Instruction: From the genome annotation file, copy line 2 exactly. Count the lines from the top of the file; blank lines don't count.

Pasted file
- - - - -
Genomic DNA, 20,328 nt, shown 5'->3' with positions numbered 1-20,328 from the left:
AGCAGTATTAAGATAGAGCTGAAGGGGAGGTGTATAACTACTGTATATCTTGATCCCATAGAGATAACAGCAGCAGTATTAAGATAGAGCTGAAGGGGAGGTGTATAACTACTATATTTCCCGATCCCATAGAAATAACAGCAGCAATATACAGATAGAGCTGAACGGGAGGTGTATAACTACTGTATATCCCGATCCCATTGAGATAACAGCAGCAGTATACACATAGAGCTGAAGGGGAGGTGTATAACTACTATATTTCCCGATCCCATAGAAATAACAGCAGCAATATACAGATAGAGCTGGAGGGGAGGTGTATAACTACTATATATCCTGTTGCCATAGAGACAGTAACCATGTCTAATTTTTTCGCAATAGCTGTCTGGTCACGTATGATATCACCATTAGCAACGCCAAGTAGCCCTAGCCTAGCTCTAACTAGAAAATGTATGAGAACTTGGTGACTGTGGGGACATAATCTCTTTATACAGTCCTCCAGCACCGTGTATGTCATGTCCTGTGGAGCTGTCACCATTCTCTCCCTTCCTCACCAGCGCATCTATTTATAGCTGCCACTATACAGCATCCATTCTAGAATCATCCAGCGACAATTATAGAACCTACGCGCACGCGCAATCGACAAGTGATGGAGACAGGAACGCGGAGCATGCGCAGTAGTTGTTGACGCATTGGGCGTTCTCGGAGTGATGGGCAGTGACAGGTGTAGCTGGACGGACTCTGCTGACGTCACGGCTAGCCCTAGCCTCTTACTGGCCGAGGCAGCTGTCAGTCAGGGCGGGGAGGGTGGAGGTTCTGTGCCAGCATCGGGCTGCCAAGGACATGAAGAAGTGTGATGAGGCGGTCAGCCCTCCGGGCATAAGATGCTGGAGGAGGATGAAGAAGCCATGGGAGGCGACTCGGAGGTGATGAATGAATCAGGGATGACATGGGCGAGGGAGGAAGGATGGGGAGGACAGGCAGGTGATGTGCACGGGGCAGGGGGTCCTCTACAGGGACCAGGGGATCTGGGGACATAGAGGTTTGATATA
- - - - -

AGCAGTATTAAGATAGAGCTGAAGGGGAGGTGTATAACTACTGTATATCTTGATCCCATAGAGATAACAGCAGCAGTATTAAGATAGAGCTGAAGGGGAGGTGTATAACTACTATATTTCCCGATCCCATAGAAATAACAGCAGCAATATACAGATAGAGCTGAACGGGAGGTGTATAACTACTGTATATCCCGATCCCATTGAGATAACAGCAGCAGTATACACATAGAGCTGAAGGGGAGGTGTATAACTACTATATTTCCCGATCCCATAGAAATAACAGCAGCAATATACAGATAGAGCTGGAGGGGAGGTGTATAACTACTATATATCCTGTTGCCATAGAGACAGTAACCATGTCTAATTTTTTCGCAATAGCTGTCTGGTCACGTATGATATCACCATTAGCAACGCCAAGTAGCCCTAGCCTAGCTCTAACTAGAAAATGTATGAGAACTTGGTGACTGTGGGGACATAATCTCTTTATACAGTCCTCCAGCACCGTGTATGTCATGTCCTGTGGAGCTGTCACCATTCTCTCCCTTCCTCACCAGCGCATCTATTTATAGCTGCCACTATACAGCATCCATTCTAGAATCATCCAGCGACAATTATAGAACCTACGCGCACGCGCAATCGACAAGTGATGGAGACAGGAACGCGGAGCATGCGCAGTAGTTGTTGACGCATTGGGCGTTCTCGGAGTGATGGGCAGTGACAGGTGTAGCTGGACGGACTCTGCTGACGTCACGGCTAGCCCTAGCCTCTTACTGGCCGAGGCAGCTGTCAGTCAGGGCGGGGAGGGTGGAGGTTCTGTGCCAGCATCGGGCTGCCAAGGACATGAAGAAGTGTGATGAGGCGGTCAGCCCTCCGGGCATAAGATGCTGGAGGAGGATGAAGAAGCCATGGGAGGCGACTCGGAGGTGATGAATGAATCAGGGATGACATGGGCGAGGGAGGAAGGATGGGGAGGACAGGCAGGTGATGTGCACGGGGCAGGGGGTCCTCTACAGGGACCAGGGGATCTGGGGACATAGAGGTTTGATATA